On the west wall, facing the window, is a mural of St Christopher carrying the boy Jesus across the river. At his foot is a snake, representing sin and the devil, who is trodden underfoot.
St Christopher does not appear in the Bible but was popularized in late-medieval Europe by the Golden Legend of saints’ lives, written by Jacobus de Voragine in the mid-13th century. Artistic representations of Christopher appeared at the time in many countries, England and Ireland included.
No traces of wall paintings have been found at Kilcolman. This example is copied from a late medieval English mural, currently in St Peter’s and St Paul’s Church in Pickering, North Yorkshire, England. Any such mural at Kilcolman, had it existed, would not, presumably, have been commissioned by Spenser himself. More likely, it would have been a hold-over from previous, Catholic tenants such as the Desmonds, who as members of the “Old English” ethnic group claimed English and Welsh ancestry.
Religious murals are known to have been painted in Irish tower houses, and a few tantalizing remnants survive today. For example, St. Christopher with the Christ child is portrayed along with other images (including an ecclesiast, probably Bishop Colman) in a mural at the tower house of Ardamullivan, Co Galway. The tower house was held by a cadet branch of the O’Shaughnessy dynasty.
T. Crofton Croker describes (in 1824) fragments of frescoes he found in ruined Buttevant Friary (in Doneraile, near Kilcolman), which Spenser owned in 1598:
“Some traces of fresco painting are yet to be seen on the wall of one or two recesses in the nave:—a patchwork halo of red and yellow, confined by a strongly marked black outline, and part of an orange-coloured ladder with a bit of green drapery, however the antiquary may regard them, did not give my companions very high ideas of the state of excellence attained by the monastic professors of this art in Ireland.“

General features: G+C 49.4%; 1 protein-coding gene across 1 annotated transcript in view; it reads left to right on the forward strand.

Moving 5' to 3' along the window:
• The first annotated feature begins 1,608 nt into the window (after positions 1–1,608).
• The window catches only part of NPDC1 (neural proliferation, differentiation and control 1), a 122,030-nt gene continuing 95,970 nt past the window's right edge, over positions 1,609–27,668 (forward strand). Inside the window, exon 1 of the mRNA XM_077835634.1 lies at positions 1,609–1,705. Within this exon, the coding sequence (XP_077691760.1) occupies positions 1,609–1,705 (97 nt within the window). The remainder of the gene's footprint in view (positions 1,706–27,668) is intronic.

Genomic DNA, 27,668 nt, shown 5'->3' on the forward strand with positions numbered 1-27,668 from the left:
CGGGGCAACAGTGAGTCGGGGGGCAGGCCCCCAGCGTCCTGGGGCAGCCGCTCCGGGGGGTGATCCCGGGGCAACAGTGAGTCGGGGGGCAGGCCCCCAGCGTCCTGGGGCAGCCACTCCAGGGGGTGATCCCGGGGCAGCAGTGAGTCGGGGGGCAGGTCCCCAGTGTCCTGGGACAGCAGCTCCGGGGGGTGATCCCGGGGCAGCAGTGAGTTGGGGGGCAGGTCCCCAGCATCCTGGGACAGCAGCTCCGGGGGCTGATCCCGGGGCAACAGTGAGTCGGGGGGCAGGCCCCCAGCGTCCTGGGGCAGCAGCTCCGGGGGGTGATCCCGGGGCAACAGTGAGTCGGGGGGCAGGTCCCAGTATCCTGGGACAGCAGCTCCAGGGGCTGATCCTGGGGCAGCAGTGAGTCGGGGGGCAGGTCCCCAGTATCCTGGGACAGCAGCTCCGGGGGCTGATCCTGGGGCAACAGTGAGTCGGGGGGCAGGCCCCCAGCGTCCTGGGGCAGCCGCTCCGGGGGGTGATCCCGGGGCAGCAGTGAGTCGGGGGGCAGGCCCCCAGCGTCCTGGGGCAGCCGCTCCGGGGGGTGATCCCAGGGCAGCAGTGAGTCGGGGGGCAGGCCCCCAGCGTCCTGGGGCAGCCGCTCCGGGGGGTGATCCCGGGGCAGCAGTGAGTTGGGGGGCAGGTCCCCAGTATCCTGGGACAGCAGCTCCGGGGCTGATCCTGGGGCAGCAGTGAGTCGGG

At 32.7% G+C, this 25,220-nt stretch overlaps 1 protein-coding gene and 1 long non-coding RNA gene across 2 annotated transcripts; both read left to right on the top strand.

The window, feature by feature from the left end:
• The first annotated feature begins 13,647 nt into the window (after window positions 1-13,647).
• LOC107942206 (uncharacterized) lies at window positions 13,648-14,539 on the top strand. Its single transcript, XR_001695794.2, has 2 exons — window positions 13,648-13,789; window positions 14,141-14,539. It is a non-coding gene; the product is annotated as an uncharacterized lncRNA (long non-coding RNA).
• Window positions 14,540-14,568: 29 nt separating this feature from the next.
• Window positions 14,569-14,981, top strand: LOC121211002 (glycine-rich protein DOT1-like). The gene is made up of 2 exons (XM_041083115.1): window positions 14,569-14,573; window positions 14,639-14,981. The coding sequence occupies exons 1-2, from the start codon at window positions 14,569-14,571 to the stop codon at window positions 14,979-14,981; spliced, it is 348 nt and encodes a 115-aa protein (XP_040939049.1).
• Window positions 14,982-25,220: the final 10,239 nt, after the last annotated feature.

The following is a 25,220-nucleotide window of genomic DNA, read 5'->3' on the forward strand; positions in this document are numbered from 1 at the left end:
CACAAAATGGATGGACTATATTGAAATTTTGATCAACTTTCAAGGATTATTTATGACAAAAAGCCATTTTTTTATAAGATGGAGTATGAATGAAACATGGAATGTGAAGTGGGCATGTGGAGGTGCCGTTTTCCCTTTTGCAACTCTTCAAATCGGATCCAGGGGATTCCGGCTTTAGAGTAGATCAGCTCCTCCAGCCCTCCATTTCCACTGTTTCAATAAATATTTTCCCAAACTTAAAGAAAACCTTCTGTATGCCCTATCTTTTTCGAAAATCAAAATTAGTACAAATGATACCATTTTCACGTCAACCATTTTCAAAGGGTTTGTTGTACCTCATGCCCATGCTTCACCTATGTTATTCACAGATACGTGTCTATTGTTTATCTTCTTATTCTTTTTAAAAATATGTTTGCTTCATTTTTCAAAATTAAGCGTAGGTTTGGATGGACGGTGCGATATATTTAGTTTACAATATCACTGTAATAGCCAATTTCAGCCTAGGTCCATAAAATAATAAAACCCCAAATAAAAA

Irish saints typical for the Munster region in the medieval period would have included Patrick and Finbar. Kilcolman was named after St Colman of Cloyne, who flourished in the late sixth/early seventh century A.D. A small ruined church, Templetaggart Church, which may or may not be associated with St Colman, stands 1720 yards south of the castle, on the far side of the lake/bog. The fields to the north and northwest of the castle also held medieval churches named after the saint.
Photo credit: Jackie Selby Brooks
T. Crofton Croker, Researches in the South of Ireland (London: John Murray, 1824): 115.
Andrew Hadfield, Edmund Spenser: A Life (Oxford: Oxford UP, 2012): 219, 222.
Karena Morton, “A Spectacular Revelation: Medieval Wall Paintings at Ardamullivan.” Irish Arts Review Yearbook 18 (2002), 104-13.
—, “Irish medieval wall painting.” Medieval Ireland: the Barryscourt Lectures I–X. Ed. J. Ludlow and N. Jameson (Kinsale: Gandon Editions, 2004), 313-49.
—, "Illustrating History." Irish Arts Review (Spring 2010), 96-101.
David Newman Johnson, “Kilcolman Castle.” The Spenser Encyclopedia (Toronto: U of Toronto P, 1990), 416-22: 419.